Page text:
Next stop: Aspen
BEAVER CREEK ” Anja Paerson distinctly remembers her previous visit to the Vail Valley.
“It’s been since March that I was here last, getting my knee operated on,” said the Swedish skier Sunday at Beaver Creek.
This time around, Paerson is on the snow, not under the knife. She and the rest of the Swedish women’s technical team arrived Saturday night and began training Sunday for this weekend’s World Cup races in Aspen.
Coming off a second-place finish in last year’s World Cup standings and a giant slalom title, Paerson, who skis all disciplines, is patiently optimistic about her progress.
“You know it’s the beginning of the season and coming back from injury is going to take a little while, but I’m not stressed or anything,” Paerson said. “I’m going to work hard and get back in there. I don’t know how long it will take, but I hope it’s before January.”
Tomas Stauffer, the head Swedish women’s alpine coach isn’t expecting Paerson to get the strong early-season results she has in years past.
“She’s just not where she was in years before because she had a long break,” Stauffer said. “She needs a couple races to get going, but I’m not worried for her.”
Sunday’s giant slalom training under sunny skies on the Beav’s Latigo gave the rest of the Swedish team a chance to continue what has been a successful early season.
“It feels good. I’m really excited for this year,” said Maria Pietilae-Holmner, who took ninth place in this season’s opening race, a slalom in Levi, Finland. “We had really good training, both physical and skiing, so we are well prepared.”
Pietilae-Holmner finished 24th overall last year, and in the top 20 for both slalom and giant slalom. Stauffer hopes that Pietilae-Holmner, Anna Ottosson (18th overall in 2006) and Therese Borssen (28th overall in 2006) can each move up a few places this year.
“Keeping the momentum from last year [is important], and those that were in the top  last year need to step up more,” Stauffer said.
Last year the Swedish team came to Colorado early because of poor conditions in Sweden and spent a few days at Loveland and Arapahoe Basin. The poor conditions this year were in Soelden, Austria, the site of the opening race.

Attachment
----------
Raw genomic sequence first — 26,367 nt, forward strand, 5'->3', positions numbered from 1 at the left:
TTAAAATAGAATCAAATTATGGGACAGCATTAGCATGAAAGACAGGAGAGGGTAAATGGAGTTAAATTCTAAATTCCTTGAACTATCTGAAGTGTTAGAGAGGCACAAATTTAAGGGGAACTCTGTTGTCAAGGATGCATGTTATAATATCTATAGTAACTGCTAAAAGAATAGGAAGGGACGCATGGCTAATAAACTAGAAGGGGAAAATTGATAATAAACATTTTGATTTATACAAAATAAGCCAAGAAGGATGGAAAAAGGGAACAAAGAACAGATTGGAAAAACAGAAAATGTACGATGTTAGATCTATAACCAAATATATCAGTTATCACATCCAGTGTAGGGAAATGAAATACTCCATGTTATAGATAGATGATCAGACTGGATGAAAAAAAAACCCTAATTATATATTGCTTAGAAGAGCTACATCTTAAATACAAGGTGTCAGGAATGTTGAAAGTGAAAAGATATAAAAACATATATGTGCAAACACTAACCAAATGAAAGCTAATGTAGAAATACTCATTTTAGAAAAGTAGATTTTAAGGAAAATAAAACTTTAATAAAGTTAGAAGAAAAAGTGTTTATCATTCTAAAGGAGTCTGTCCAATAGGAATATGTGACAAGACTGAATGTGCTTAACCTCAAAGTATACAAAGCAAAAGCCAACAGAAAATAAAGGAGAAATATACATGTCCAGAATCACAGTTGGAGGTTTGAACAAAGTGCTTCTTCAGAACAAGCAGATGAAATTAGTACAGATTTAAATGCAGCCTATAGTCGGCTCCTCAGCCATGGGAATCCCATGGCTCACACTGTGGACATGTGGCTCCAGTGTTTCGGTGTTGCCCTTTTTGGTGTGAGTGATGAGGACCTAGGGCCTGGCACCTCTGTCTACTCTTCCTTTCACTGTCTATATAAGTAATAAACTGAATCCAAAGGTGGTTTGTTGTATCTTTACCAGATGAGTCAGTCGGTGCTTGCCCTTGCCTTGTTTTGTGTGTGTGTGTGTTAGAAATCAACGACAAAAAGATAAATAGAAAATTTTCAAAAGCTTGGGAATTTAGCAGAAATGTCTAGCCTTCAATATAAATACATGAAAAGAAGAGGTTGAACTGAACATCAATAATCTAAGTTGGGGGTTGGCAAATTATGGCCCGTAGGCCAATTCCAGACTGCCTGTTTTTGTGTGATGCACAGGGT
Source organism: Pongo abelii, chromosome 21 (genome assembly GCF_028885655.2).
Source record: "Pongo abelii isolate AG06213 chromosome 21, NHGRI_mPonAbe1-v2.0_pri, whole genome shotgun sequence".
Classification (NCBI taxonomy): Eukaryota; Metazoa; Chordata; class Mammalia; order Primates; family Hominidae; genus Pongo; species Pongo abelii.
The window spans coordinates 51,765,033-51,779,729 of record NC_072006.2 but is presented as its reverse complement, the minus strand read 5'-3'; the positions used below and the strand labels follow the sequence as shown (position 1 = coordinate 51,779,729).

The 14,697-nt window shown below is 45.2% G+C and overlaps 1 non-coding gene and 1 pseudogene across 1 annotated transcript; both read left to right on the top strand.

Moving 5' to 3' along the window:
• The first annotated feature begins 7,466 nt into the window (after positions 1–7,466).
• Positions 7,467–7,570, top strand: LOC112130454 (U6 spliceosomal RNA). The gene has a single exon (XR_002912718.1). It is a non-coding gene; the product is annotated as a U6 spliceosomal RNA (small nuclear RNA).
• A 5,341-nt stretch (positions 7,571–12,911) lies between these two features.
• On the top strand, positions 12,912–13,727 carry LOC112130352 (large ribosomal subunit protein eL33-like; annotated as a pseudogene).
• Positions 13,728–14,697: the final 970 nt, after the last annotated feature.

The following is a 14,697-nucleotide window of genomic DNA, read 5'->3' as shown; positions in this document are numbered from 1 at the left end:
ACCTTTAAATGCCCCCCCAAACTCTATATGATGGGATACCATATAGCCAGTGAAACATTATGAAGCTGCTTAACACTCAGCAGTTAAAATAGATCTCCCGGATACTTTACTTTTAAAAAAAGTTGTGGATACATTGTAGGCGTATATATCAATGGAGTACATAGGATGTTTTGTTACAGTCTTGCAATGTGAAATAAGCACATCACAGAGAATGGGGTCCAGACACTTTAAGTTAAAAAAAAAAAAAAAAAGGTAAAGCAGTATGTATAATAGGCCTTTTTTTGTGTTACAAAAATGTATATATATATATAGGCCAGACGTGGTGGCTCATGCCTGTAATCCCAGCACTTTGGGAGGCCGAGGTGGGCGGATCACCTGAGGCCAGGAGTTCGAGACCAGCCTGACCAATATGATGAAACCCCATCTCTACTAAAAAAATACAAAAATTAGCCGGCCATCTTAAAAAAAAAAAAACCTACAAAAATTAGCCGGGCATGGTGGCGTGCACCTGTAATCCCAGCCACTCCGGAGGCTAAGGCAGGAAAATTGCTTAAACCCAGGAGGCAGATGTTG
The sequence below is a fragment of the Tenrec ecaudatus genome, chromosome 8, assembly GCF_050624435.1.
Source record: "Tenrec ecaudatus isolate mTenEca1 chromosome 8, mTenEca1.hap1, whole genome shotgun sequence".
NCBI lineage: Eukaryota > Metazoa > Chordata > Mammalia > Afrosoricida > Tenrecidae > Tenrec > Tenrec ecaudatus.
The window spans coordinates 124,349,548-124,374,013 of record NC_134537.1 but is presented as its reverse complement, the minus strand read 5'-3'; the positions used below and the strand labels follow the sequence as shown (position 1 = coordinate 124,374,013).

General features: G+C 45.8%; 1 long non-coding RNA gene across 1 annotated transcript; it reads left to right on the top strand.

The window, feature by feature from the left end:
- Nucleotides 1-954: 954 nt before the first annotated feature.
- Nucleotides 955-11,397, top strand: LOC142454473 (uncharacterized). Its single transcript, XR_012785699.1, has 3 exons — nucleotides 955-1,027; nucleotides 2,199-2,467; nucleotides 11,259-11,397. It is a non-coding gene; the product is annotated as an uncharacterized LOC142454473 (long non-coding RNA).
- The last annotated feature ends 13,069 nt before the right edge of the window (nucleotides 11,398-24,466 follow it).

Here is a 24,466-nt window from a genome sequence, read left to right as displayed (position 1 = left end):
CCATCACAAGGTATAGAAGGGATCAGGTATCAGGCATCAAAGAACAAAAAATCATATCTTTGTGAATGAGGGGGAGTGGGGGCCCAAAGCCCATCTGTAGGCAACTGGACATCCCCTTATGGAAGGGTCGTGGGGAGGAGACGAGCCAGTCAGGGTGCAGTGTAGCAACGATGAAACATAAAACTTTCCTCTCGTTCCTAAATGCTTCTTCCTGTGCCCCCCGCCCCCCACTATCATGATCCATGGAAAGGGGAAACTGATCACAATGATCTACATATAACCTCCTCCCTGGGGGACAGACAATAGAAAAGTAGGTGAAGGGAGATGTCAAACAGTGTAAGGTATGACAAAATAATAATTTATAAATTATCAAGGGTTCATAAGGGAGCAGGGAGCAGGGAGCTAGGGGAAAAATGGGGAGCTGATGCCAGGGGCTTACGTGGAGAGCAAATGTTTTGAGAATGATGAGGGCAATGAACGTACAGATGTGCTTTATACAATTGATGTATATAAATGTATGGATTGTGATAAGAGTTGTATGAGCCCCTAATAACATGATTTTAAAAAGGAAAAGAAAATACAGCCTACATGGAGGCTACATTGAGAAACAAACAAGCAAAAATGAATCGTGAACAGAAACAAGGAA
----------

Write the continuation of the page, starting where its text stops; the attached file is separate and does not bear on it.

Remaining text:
“In a way it was good,” Stauffer said of the Solden cancellation. “We were just about to leave to fly down to Europe and the race got canceled, so we could stay in Sweden and train there. The conditions were really good.”
The Swedish team made the early trip this year to train at Beaver Creek and become accustomed to different snow conditions.
“It’s good to get here early,” Pietila-Holmner said. “You can concentrate and get a good feeling on the snow.”
Not only did the Swedes like the course conditions, they also enjoyed the luxury of having the run of the slopes.
“It’s great because it’s not crowded,” Stauffer said. “You don’t have to go from 9 a.m. to 11:30 a.m. and then be up on the hill sharp the next morning. Here you have freedom.”
The Swedes did have some company, however; they were joined on the GS course by the two racers and coaches that make up the entire Liechtenstein women’s team.
“This is our first day training [with the Swedish team],” said Lichtensteiner Marina Nigg. “I hope it helps. I mean, we can watch Anja Paerson.”
Sweden also benefits a bit from the setup.
“We can split up the training between slalom and giant slalom and meet the needs of the girls,” Stauffer said.
Paerson isn’t where she would like to be as far as training, but that may not matter in Aspen, where she’s been dominant. Last year she won the slalom and finished second in the giant slalom for the second consecutive year.
“Of course when you have a good rhythm on the hill, you feel more comfortable,” Paerson said. “I haven’t gotten much skiing in, but I hope I can find that same feeling I had last year and get in there and get some wins.
“Aspen is a really technical ski race and every year we’re there we have a good atmosphere. People come and cheer, and that really motivates us to go faster.”
The team will be at Beaver Creek until Wednesday. Following Aspen, speed teams travel to Lake Louise, Alberta for the second, and final, North American stop.
And while it may not be an Olympic year, the Swedes still are focused on two and half weeks in February.
“We have the World Championships in [Are] Sweden,” Pietila-Holmner said with a big smile. “I think everyone is really proud to have it in Sweden.”
The Aspen Times, Aspen, Colo.
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The 2020-21 Nordic combined season was supposed to be historic. This winter was going to be the first ever with women’s Nordic combined World Cup events, the first scheduled for Dec. 3-6 in Lillehammer, Norway.